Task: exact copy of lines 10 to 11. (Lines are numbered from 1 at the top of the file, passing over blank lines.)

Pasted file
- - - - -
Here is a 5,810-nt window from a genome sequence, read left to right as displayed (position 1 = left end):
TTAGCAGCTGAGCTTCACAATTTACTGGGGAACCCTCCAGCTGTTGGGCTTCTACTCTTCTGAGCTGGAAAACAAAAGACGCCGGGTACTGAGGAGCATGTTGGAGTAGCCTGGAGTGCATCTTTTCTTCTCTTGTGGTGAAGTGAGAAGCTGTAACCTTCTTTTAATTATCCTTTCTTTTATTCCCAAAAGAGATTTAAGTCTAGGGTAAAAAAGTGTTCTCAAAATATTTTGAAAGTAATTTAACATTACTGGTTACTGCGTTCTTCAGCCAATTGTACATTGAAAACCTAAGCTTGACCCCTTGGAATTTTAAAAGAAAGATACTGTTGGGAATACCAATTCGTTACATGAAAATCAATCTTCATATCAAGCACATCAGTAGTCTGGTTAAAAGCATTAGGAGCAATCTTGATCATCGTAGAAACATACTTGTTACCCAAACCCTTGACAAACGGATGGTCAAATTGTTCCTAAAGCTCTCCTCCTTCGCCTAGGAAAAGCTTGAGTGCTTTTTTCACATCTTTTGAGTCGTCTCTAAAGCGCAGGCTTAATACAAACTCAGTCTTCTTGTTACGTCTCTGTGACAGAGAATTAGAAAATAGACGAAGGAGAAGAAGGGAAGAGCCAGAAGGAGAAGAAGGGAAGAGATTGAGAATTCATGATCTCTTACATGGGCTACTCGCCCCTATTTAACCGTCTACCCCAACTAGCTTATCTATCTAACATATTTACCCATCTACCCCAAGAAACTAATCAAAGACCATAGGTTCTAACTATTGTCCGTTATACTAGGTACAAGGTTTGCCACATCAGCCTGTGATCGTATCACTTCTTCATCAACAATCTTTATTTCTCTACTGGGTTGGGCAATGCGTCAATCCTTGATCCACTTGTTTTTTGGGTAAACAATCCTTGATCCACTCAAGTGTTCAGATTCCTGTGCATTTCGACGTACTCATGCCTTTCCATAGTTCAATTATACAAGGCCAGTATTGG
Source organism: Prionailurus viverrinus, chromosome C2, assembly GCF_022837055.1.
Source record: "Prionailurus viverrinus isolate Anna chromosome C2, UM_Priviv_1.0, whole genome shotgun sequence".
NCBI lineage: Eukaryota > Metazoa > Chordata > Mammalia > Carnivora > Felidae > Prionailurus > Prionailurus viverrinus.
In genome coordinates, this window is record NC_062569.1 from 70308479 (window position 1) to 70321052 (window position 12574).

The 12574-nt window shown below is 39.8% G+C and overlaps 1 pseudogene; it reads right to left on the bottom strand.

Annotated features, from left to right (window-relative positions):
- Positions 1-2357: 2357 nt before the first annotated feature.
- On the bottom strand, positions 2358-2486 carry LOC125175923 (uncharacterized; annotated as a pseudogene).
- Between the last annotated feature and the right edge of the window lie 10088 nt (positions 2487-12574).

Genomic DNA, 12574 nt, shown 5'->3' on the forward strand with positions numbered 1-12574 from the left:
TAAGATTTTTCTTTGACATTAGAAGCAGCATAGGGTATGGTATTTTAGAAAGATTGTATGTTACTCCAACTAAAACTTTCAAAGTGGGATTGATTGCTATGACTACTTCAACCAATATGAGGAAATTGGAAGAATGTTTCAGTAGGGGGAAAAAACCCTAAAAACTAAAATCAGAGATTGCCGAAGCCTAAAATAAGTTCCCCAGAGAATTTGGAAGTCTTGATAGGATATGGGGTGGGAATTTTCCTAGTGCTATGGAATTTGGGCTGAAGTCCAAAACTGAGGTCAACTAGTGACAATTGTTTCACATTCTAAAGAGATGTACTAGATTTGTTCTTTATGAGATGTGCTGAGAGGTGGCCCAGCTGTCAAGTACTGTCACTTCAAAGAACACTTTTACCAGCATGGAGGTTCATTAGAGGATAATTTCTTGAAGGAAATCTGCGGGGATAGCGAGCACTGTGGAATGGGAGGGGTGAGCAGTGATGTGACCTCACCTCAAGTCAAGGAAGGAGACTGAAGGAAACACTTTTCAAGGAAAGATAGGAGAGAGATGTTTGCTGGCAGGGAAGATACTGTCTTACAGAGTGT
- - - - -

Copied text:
- On the bottom strand, positions 2358-2486 carry LOC125175923 (uncharacterized; annotated as a pseudogene).
- Between the last annotated feature and the right edge of the window lie 10088 nt (positions 2487-12574).